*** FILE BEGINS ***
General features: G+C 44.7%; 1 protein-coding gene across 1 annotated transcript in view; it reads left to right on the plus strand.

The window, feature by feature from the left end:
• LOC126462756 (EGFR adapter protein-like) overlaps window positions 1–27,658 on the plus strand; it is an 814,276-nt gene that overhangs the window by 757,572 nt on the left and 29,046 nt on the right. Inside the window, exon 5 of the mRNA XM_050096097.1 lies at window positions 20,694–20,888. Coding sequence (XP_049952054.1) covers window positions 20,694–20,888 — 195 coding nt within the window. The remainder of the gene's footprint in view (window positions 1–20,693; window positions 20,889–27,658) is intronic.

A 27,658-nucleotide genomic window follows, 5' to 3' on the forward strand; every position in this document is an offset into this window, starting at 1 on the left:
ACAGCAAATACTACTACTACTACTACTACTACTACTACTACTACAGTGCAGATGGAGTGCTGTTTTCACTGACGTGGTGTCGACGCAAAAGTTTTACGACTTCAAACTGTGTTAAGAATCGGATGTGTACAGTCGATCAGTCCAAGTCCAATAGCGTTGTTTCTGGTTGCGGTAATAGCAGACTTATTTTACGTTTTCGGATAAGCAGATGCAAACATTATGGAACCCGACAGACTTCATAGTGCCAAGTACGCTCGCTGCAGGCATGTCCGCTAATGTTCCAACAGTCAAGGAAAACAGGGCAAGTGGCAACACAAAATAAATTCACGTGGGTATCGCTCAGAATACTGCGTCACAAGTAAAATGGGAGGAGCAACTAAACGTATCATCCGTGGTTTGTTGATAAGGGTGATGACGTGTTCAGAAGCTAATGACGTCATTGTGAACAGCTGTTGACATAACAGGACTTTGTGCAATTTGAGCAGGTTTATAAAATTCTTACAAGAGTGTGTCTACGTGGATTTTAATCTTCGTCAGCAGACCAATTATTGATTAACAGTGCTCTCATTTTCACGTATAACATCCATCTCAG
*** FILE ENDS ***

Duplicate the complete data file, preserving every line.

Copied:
General features: G+C 44.7%; 1 protein-coding gene across 1 annotated transcript in view; it reads left to right on the plus strand.

The window, feature by feature from the left end:
• LOC126462756 (EGFR adapter protein-like) overlaps window positions 1–27,658 on the plus strand; it is an 814,276-nt gene that overhangs the window by 757,572 nt on the left and 29,046 nt on the right. Inside the window, exon 5 of the mRNA XM_050096097.1 lies at window positions 20,694–20,888. Coding sequence (XP_049952054.1) covers window positions 20,694–20,888 — 195 coding nt within the window. The remainder of the gene's footprint in view (window positions 1–20,693; window positions 20,889–27,658) is intronic.

A 27,658-nucleotide genomic window follows, 5' to 3' on the forward strand; every position in this document is an offset into this window, starting at 1 on the left:
ACAGCAAATACTACTACTACTACTACTACTACTACTACTACTACAGTGCAGATGGAGTGCTGTTTTCACTGACGTGGTGTCGACGCAAAAGTTTTACGACTTCAAACTGTGTTAAGAATCGGATGTGTACAGTCGATCAGTCCAAGTCCAATAGCGTTGTTTCTGGTTGCGGTAATAGCAGACTTATTTTACGTTTTCGGATAAGCAGATGCAAACATTATGGAACCCGACAGACTTCATAGTGCCAAGTACGCTCGCTGCAGGCATGTCCGCTAATGTTCCAACAGTCAAGGAAAACAGGGCAAGTGGCAACACAAAATAAATTCACGTGGGTATCGCTCAGAATACTGCGTCACAAGTAAAATGGGAGGAGCAACTAAACGTATCATCCGTGGTTTGTTGATAAGGGTGATGACGTGTTCAGAAGCTAATGACGTCATTGTGAACAGCTGTTGACATAACAGGACTTTGTGCAATTTGAGCAGGTTTATAAAATTCTTACAAGAGTGTGTCTACGTGGATTTTAATCTTCGTCAGCAGACCAATTATTGATTAACAGTGCTCTCATTTTCACGTATAACATCCATCTCAG